This Roumier wine is made from grapes grown in the upper and middle part of the Mazoyères-Chambertin Grand Cru, but is labeled as Charmes-Chambertin (this is legally allowed) as the terroir is closer to the latter’s and wine’s style is hedonistic, rich, smooth and pleasant (hence in keeping with the wines of the Charmes Chambertin grand cru). Roumier has been farming and producing wine from this 0.27ha Grand Cru parcel since 1985 through a metayage (sharecropping) collaboration with Jean-Pierre Matthieu. That is why you will find two different labels out on the market, but it’s always exactly the same wine. Given the small vineyard holding, there are unfortunately only about 1000 bottles produced of this beauty a year (including both labels). According to Claude Kolm of The Fine Wine Review, starting from the 2018 vintage Christophe Roumier can label the whole production of this parcel with his own name.

Vinification: hand-picked and manually selected; 100% destemmed; skin punch down during fermentation; only wild yeast fermentation; no filtration or clarification; 16 months of barrel aging, 30% new barrels, the rest are 2-8 years old.

Christophe Roumier Charmes-Chambertin Grand Cru Aux Mazoyères 2007    93

Serving: pour out one glass and leave the rest to breathe for 2.5 hours

Tasting note: The wine opened with a straightforwardly perfumed red cherry nose, then showcased generous red fruit flavors with a rich and hedonistic texture, tasting significantly broader and fuller than the 2011 Ruchottes-Chambertin; fairly open right out of the gate, there was no need to decant, and was poured into glass after 2.5-hour breathing in the bottle. Very young and energetic for a 2007 wine, finishing long with refined red cherry nuances complicated by a hint of orange. I liked how this evolved in the glass to show a transparent and mineral base and a sense of masculine power, clearly a Gevrey wine (and not in the style of Chambolle, for example); because of the relatively young vines of this plot at that time (one third of the vines were replanted in 1991, 2000 and 2011 respectively, such that the 2007 amounted to only two-thirds of the current production and was therefore an even rarer wine back then than it is today, with only 400 bottles produced) about 50% was produced from 16-year-old vines and the other 50% from older vines planted in 1935. That fact recognized, while this wine clearly surpasses all of Roumier’s 1er Cru wines in terms of its structure and density of fruit, it is not as deep and powerful as the Ruchottes-Chambertin and even less so than Roumier’s Les Amoureuses. But there’s no doubt this rare Grand Cru is still a wonderful wine from what was a difficult vintage. Drinking window: now – 2025+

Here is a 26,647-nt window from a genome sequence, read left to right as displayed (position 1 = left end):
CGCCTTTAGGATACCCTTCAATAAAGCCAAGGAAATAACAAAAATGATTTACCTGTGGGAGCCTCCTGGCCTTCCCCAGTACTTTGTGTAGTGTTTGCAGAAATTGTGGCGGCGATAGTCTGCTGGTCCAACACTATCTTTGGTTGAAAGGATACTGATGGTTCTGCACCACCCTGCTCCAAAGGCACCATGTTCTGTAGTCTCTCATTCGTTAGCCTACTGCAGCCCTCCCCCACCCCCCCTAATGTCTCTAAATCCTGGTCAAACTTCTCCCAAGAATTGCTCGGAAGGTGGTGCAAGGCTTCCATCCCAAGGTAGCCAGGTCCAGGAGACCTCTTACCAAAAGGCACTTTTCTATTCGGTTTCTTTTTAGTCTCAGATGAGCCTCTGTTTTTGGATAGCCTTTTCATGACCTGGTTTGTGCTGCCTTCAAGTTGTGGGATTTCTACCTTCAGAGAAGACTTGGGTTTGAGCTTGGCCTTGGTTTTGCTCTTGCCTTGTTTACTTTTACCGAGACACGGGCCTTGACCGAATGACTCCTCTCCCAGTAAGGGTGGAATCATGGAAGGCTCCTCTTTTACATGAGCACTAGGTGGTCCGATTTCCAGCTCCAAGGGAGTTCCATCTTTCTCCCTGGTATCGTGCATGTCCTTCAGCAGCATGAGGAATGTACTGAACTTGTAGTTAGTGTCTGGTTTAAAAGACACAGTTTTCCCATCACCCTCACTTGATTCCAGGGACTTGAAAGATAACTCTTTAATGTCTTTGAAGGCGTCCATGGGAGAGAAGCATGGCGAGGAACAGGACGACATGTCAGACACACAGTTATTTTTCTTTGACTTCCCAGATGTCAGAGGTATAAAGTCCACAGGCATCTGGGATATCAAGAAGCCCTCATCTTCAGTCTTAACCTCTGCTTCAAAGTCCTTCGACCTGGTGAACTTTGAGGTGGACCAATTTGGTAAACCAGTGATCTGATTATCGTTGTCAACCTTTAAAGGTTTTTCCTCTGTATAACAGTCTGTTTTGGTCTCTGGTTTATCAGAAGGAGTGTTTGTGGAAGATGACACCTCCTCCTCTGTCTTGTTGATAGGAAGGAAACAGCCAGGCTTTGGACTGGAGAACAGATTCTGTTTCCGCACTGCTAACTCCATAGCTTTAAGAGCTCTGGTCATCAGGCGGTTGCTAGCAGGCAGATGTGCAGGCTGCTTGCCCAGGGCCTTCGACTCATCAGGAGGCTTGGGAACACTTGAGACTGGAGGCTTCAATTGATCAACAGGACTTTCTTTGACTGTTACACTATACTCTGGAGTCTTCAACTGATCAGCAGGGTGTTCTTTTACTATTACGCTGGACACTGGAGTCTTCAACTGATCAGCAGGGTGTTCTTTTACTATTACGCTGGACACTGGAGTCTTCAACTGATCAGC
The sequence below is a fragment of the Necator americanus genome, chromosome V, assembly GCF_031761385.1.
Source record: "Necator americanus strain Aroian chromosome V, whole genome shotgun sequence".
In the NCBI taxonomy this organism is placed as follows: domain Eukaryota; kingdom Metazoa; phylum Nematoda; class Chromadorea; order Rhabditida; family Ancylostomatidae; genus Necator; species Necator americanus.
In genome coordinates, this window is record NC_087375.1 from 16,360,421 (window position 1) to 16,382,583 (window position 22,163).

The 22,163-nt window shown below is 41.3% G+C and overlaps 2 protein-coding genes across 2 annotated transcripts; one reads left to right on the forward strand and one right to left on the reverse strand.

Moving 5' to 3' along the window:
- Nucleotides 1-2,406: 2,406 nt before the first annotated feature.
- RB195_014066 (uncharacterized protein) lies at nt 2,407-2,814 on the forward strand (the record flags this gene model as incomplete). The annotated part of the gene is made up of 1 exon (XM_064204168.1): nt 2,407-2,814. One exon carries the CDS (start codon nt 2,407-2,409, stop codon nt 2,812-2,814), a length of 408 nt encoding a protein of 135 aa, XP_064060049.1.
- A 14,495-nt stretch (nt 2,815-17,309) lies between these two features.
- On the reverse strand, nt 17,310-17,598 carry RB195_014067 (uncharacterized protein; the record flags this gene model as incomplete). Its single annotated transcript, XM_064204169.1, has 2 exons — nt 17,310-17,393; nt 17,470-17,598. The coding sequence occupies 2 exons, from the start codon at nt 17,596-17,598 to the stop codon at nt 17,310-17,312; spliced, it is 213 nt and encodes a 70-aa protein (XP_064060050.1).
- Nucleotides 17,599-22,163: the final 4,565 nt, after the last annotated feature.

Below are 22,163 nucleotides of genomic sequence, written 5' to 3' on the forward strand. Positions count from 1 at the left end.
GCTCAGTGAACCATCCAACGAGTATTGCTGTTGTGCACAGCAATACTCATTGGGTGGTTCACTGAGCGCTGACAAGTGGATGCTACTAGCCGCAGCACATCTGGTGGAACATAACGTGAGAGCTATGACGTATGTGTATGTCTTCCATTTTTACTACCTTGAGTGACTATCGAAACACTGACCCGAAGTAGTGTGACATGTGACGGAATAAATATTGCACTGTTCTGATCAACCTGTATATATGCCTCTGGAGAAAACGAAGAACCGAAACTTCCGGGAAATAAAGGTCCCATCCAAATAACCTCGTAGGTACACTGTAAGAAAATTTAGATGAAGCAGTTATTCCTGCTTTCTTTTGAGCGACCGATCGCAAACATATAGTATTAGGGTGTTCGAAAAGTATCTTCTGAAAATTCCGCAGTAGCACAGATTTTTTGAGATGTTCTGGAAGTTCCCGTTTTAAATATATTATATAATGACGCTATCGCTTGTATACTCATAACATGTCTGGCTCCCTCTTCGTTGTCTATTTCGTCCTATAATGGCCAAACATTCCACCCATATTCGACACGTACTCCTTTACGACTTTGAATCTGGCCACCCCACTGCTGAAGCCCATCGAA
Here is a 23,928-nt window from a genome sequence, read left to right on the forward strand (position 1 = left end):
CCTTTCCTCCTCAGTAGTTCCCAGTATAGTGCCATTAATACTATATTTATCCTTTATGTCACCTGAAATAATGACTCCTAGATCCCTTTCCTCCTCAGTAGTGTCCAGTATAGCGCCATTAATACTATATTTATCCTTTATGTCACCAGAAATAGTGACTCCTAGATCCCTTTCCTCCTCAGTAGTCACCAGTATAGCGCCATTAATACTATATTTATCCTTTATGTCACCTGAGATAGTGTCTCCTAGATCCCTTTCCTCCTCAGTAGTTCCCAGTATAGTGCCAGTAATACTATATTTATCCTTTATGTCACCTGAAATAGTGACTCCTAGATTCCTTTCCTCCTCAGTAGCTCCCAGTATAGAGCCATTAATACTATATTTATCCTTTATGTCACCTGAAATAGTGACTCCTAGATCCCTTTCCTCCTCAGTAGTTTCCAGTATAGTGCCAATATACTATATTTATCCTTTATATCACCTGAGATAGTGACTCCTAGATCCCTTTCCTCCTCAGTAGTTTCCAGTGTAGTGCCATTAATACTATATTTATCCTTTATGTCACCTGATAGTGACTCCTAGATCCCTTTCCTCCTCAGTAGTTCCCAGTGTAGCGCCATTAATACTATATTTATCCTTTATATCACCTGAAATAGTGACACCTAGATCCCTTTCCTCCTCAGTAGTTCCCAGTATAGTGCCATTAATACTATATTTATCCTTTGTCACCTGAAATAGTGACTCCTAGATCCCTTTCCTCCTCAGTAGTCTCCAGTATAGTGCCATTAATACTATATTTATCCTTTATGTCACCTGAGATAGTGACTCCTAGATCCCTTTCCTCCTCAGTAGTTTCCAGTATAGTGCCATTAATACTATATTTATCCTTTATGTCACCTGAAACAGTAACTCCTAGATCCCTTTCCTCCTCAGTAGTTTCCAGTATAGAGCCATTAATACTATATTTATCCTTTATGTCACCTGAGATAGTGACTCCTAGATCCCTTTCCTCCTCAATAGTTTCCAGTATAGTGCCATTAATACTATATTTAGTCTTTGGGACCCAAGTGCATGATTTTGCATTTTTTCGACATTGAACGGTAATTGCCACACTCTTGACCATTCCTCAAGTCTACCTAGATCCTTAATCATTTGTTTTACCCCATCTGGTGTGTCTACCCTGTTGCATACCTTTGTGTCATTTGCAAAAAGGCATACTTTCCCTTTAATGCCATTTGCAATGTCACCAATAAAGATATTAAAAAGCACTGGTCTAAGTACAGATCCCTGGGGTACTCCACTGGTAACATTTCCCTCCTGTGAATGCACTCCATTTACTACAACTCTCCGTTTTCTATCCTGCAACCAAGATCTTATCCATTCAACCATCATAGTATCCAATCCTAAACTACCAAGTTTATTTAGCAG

Domaine Georges Roumier Chambolle-Musigny 1er Cru Les Amoureuses

Size: 0.3963ha

Production: about 1600 bottles/year

Exposition/Altitude: east-facing, 15 degrees, 270m

Soil: subsoil of limestone clay, topsoil is a very thin layer of clay with many stones

Vines: 40 years old on average, Guyot

Vinification: hand-picked and manually selected; 70% destemmed, skin punch down during fermentation; only wild yeast fermentation; no filtration or clarification; barrel ageing 16 months, 25% new oak, rest 2-8 years old oak.

“Les Amoureuses” is undoubtedly the most famous of all the twenty-four 1er Crus of Chambolle-Musigny. Located on a gently sloping terrace, it is divided into two parts by a geological fault (the cliff is indicated by the arrows in the picture below) with a drop of several meters. Roumier’s parcel is located on the upper part that extends to Les Musigny, the subsoil of which is very close to that of Musigny. In fact the 1er Cru Les Amoureuses vineyard is almost as famous as the Musigny Grand Cru, world-famous for its classic style of refined and silky tannins and ethereal vitality. And though its wines offer relatively earlier accessibility than those of Musigny, almost no one doubts Amoureuses is a terroir of Grand Cru level.

The location of Les Amoureuses, credit: Diary of a wine buyer

Domaine Georges Roumier Chambolle-Musigny 1er Cru Les Amoureuses 2009    97

Serving: pour out one glass and leave the rest to breathe for 3 hours